It was one year ago tomorrow that Jack Rathbone realized a lifelong dream.
Except, it wasn’t at all how he imagined it.
Stepping onto the ice at Rogers Arena on May 4, 2021, Rathbone played his first NHL game without a single Canucks fan in attendance. He played just 16 professional games last season, split between Vancouver and Utica. The rest of his first pro season was mostly spent waiting to play, whether it was on the Canucks’ taxi squad, or in quarantine every time he crossed the border.
While Rathbone admitted that he learned a lot and that playing in the NHL under any condition was special, needless to say, something was missing.
“I think the hardest part was that was nowhere near the NHL experience,” Rathbone said in an interview with Daily Hive. “Definitely different than anything pro hockey has seen before.”
Coming into this season Rathbone was looking forward to the full experience.
“This year was just a breath of fresh air, being able to experience a lot more than what we were allowed to last year.”
The 22-year-old blueliner made the Canucks out of training camp and was in the opening night lineup. But his stint in Vancouver was short-lived.
Less than a month into the season, Rathbone was sent down to Abbotsford. He was called up for one more game on November 11, but despite the close proximity of Vancouver’s new AHL franchise, he never got into another NHL game the rest of the season.
Perhaps it was a blessing in disguise for a player that hasn’t played a lot of hockey in recent years. Rathbone wants to have a long NHL career, but playing big minutes on a consistent basis in the AHL is probably good for his development.
“Your goal is obviously to play at the highest level possible, but I’ve learned a ton. Definitely, I’ve found some growth in the consistency of playing every night and playing some meaningful minutes, and playing for a good coaching staff.”
The goal that punched our ticket to the playoffs ✅
— X – Abbotsford Canucks (@abbycanucks) April 4, 2022
Rathbone was an offensive dynamo for the Abbotsford Canucks this season, scoring 40 points (10-30-40) in 39 games. That put him tied for 10th in points by AHL defencemen this season, and second in points per game (minimum 30 games) among AHL blueliners.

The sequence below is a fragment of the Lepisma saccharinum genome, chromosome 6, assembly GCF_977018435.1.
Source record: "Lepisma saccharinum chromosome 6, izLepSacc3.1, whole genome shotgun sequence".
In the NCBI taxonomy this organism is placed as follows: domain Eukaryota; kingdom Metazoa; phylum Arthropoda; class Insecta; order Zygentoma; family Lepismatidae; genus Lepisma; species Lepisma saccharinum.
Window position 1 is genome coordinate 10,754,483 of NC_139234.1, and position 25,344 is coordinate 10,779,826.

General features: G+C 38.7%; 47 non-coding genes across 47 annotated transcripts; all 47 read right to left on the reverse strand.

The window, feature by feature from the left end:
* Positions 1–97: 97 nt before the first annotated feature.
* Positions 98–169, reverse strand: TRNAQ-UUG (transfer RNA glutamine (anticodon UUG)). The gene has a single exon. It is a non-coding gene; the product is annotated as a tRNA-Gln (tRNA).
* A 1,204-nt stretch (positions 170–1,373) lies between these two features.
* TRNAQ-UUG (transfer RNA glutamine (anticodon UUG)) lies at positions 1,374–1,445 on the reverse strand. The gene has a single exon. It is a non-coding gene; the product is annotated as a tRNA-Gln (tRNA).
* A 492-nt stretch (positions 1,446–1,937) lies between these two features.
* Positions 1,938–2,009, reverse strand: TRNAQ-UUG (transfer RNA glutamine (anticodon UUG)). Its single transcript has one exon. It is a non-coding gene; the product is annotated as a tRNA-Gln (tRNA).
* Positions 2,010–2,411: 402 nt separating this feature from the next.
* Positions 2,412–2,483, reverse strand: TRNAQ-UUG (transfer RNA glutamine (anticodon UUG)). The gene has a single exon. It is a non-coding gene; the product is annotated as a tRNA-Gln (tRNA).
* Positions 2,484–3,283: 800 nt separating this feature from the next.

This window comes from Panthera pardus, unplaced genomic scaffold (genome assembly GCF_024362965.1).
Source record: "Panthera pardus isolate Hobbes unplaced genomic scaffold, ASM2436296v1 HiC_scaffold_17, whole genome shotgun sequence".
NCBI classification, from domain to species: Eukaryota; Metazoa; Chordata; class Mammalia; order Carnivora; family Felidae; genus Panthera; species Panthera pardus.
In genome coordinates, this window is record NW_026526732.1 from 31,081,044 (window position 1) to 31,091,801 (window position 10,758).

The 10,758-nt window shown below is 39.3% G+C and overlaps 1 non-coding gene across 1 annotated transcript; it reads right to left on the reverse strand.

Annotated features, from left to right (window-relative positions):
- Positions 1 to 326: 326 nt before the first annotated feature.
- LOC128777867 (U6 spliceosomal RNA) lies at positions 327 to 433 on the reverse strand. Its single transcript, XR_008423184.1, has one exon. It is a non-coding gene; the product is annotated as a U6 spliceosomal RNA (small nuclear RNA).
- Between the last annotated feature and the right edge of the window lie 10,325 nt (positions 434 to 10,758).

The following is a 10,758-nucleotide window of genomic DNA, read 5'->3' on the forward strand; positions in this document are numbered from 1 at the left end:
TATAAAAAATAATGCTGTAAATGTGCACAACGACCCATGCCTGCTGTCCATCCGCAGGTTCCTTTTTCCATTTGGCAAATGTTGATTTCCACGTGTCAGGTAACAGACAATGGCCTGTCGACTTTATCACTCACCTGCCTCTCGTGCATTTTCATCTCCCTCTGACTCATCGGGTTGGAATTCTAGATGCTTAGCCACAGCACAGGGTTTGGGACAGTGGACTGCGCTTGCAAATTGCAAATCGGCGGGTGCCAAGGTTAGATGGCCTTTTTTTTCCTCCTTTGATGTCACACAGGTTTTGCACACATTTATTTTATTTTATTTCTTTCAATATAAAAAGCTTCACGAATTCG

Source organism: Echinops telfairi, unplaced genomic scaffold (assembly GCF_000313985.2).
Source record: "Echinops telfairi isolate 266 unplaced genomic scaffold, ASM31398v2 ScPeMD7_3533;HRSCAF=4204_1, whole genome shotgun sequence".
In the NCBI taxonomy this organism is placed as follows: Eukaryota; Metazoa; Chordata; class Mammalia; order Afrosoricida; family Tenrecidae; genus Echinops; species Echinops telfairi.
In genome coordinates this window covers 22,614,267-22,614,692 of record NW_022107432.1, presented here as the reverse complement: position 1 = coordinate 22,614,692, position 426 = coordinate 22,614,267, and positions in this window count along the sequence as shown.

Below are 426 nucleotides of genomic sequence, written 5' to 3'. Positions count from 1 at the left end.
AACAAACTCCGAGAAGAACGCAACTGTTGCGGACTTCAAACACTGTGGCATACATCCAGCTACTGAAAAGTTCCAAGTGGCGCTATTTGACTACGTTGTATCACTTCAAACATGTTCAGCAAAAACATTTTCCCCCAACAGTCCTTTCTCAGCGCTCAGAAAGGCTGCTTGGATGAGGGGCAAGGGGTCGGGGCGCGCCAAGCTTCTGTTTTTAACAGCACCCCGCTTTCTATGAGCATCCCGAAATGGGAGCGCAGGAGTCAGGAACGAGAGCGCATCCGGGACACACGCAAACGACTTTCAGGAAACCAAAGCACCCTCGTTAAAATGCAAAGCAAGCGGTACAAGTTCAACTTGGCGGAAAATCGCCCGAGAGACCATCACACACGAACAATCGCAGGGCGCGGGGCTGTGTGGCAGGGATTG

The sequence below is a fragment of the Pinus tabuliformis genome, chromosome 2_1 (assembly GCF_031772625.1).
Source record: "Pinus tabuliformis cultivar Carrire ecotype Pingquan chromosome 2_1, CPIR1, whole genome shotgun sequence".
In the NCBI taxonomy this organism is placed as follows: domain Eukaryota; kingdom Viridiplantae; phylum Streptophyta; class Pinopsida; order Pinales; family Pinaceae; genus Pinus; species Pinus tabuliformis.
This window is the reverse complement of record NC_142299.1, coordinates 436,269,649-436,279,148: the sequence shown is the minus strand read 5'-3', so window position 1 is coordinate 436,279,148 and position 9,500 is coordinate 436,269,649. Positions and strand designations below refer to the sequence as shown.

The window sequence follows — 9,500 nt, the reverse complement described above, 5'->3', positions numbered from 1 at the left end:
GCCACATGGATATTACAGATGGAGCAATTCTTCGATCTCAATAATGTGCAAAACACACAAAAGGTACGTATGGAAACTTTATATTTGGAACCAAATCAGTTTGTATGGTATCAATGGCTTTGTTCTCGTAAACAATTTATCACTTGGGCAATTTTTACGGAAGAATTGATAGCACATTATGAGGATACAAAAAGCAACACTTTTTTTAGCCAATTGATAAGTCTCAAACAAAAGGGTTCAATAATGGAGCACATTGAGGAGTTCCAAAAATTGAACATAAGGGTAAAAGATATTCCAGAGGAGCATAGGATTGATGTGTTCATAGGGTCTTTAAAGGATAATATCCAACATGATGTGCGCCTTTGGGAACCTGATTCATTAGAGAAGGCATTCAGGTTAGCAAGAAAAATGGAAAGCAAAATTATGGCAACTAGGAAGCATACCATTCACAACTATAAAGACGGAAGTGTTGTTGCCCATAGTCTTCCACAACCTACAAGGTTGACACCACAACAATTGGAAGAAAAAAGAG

Rathbone ranked third in rookie points, regardless of position, for players that appeared in at least 30 games.
Those numbers earned Rathbone a spot on the AHL All-Rookie Team, but Rathbone isn’t in the AHL to improve his offence.
Rathbone said he hasn’t talked to the new Canucks management team much, which is understandable given he was already in the minors when changes were made. He has spoken a lot with Ryan Johnson, the Canucks’ senior director of player development and Abbotsford’s GM.
“The talk with me and being down here is trying to round out my 200-foot game and I think I’ve taken some big strides towards that on both sides of the puck… It’s been fun. Definitely a fun year and hopefully keep rolling in the playoffs.”
Ready for playoff hockey
Abbotsford is set to begin the Calder Cup Playoffs in Bakersfield tonight, with a best-of-three against the Edmonton Oilers’ affiliate. The team is being bolstered by a number of players returning to Abbotsford from Vancouver, including Spencer Martin, Nic Petan, Sheldon Dries, and Will Lockwood. Vasily Podkolzin has also joined the team, despite not having played a single game in the AHL this season.
But on defence, Rathbone is still expected to play a leading role.
“They’ve kind of been good about just letting me do my thing down here. Hopefully, I’m putting my best foot forward to hopefully make that transition a little bit easier.”
Rathbone said he’s close with Lockwood and John Stevens, an AHL veteran who is his roommate on the road.
But in terms of leadership, Justin Dowling is a player he looks up to.
“We’ve got a really good leadership group. A guy like Justin Dowling being down here, he’s a guy that’s a pretty vocal guy, and when he speaks up, you listen.”
Relationship with Elliotte Friedman
Rathbone was merely a fourth-round draft choice by the Canucks in 2017, yet he drew the attention of one of the top insiders in hockey on draft day.
— Rob Williams (@RobTheHockeyGuy) June 24, 2017
Elliotte Friedman took time to speak with Rathbone one-on-one at the 2017 draft in Chicago, but it had very little to do with hockey.
It had a lot more to do with Rathbone off the ice. The Massachusetts native opted to play high school hockey close to home for an additional year after he was drafted so that he could spend more time with his younger brother Teddy, who was eight years old at the time and had autism.
“It was really nice of [Elliotte] to do. I’ve met him a few times now and had a couple conversations with him. We were talking more so about stuff away from the rink, with my brother being diagnosed with autism, and being on the spectrum — how he’s been affected by it as well within his family. That day I probably didn’t realize the magnitude of just how big of a name he is in the hockey world. Definitely, something I didn’t take for granted, and definitely a really good guy.”
— Vancouver #Canucks (@Canucks) October 14, 2021
Teddy is 13 years old now and is still very tight with his big brother.
“We FaceTime basically every day,” Jack said. “He’s crushing it right now.”
Teddy hasn’t been able to get out to watch Jack play with Abbotsford yet, but he’s hoping to get to playoff game.
Rathbone and the Canucks are hoping that Teddy gets the opportunity to see many of them this spring.
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